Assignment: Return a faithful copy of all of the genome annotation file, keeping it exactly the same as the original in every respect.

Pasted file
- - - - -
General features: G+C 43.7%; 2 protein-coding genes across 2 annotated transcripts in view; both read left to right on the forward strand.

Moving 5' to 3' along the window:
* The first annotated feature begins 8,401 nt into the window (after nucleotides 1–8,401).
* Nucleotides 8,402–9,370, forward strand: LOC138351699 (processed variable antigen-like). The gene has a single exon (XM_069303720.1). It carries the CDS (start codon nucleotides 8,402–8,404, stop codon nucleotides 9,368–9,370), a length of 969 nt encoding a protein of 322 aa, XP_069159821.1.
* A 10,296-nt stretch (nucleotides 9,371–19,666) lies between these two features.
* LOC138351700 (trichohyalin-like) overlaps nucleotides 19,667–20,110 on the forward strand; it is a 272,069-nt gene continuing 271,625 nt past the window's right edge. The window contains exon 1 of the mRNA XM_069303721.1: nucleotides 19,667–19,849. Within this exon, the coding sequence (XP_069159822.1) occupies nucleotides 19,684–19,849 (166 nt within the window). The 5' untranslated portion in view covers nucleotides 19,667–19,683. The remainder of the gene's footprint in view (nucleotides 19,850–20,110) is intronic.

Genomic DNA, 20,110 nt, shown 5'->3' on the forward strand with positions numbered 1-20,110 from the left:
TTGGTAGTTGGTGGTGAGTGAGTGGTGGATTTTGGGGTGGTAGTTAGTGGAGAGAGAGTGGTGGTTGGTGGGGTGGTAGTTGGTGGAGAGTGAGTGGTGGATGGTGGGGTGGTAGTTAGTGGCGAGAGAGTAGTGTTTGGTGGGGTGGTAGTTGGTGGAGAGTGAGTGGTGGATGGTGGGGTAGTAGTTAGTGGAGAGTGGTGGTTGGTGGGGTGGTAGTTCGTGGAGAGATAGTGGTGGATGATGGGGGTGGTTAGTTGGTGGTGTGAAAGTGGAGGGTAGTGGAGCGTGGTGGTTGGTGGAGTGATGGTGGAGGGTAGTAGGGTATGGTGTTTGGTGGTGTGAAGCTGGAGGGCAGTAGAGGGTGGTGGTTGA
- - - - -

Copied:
General features: G+C 43.7%; 2 protein-coding genes across 2 annotated transcripts in view; both read left to right on the forward strand.

Moving 5' to 3' along the window:
* The first annotated feature begins 8,401 nt into the window (after nucleotides 1–8,401).
* Nucleotides 8,402–9,370, forward strand: LOC138351699 (processed variable antigen-like). The gene has a single exon (XM_069303720.1). It carries the CDS (start codon nucleotides 8,402–8,404, stop codon nucleotides 9,368–9,370), a length of 969 nt encoding a protein of 322 aa, XP_069159821.1.
* A 10,296-nt stretch (nucleotides 9,371–19,666) lies between these two features.
* LOC138351700 (trichohyalin-like) overlaps nucleotides 19,667–20,110 on the forward strand; it is a 272,069-nt gene continuing 271,625 nt past the window's right edge. The window contains exon 1 of the mRNA XM_069303721.1: nucleotides 19,667–19,849. Within this exon, the coding sequence (XP_069159822.1) occupies nucleotides 19,684–19,849 (166 nt within the window). The 5' untranslated portion in view covers nucleotides 19,667–19,683. The remainder of the gene's footprint in view (nucleotides 19,850–20,110) is intronic.

Genomic DNA, 20,110 nt, shown 5'->3' on the forward strand with positions numbered 1-20,110 from the left:
TTGGTAGTTGGTGGTGAGTGAGTGGTGGATTTTGGGGTGGTAGTTAGTGGAGAGAGAGTGGTGGTTGGTGGGGTGGTAGTTGGTGGAGAGTGAGTGGTGGATGGTGGGGTGGTAGTTAGTGGCGAGAGAGTAGTGTTTGGTGGGGTGGTAGTTGGTGGAGAGTGAGTGGTGGATGGTGGGGTAGTAGTTAGTGGAGAGTGGTGGTTGGTGGGGTGGTAGTTCGTGGAGAGATAGTGGTGGATGATGGGGGTGGTTAGTTGGTGGTGTGAAAGTGGAGGGTAGTGGAGCGTGGTGGTTGGTGGAGTGATGGTGGAGGGTAGTAGGGTATGGTGTTTGGTGGTGTGAAGCTGGAGGGCAGTAGAGGGTGGTGGTTGA